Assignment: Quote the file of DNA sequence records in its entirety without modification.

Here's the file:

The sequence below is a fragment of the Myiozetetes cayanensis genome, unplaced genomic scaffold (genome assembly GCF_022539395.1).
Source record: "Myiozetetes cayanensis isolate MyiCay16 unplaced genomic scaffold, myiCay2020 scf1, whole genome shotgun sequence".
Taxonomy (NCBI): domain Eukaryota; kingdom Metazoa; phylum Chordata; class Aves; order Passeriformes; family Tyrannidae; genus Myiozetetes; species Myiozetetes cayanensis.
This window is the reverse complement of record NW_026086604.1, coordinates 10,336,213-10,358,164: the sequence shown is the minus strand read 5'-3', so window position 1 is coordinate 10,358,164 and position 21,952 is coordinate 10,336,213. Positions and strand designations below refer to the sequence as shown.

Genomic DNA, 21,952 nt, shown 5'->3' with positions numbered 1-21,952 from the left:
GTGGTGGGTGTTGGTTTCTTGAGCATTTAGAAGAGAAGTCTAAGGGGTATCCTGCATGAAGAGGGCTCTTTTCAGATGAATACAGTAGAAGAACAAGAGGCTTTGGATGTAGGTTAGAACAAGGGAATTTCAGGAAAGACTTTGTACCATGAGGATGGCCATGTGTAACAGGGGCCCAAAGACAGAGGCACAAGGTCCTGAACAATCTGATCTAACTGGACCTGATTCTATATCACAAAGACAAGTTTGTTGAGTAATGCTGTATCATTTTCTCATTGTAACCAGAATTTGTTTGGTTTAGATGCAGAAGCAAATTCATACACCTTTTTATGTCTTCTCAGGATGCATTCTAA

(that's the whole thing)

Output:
The sequence below is a fragment of the Myiozetetes cayanensis genome, unplaced genomic scaffold (genome assembly GCF_022539395.1).
Source record: "Myiozetetes cayanensis isolate MyiCay16 unplaced genomic scaffold, myiCay2020 scf1, whole genome shotgun sequence".
Taxonomy (NCBI): domain Eukaryota; kingdom Metazoa; phylum Chordata; class Aves; order Passeriformes; family Tyrannidae; genus Myiozetetes; species Myiozetetes cayanensis.
This window is the reverse complement of record NW_026086604.1, coordinates 10,336,213-10,358,164: the sequence shown is the minus strand read 5'-3', so window position 1 is coordinate 10,358,164 and position 21,952 is coordinate 10,336,213. Positions and strand designations below refer to the sequence as shown.

Genomic DNA, 21,952 nt, shown 5'->3' with positions numbered 1-21,952 from the left:
GTGGTGGGTGTTGGTTTCTTGAGCATTTAGAAGAGAAGTCTAAGGGGTATCCTGCATGAAGAGGGCTCTTTTCAGATGAATACAGTAGAAGAACAAGAGGCTTTGGATGTAGGTTAGAACAAGGGAATTTCAGGAAAGACTTTGTACCATGAGGATGGCCATGTGTAACAGGGGCCCAAAGACAGAGGCACAAGGTCCTGAACAATCTGATCTAACTGGACCTGATTCTATATCACAAAGACAAGTTTGTTGAGTAATGCTGTATCATTTTCTCATTGTAACCAGAATTTGTTTGGTTTAGATGCAGAAGCAAATTCATACACCTTTTTATGTCTTCTCAGGATGCATTCTAA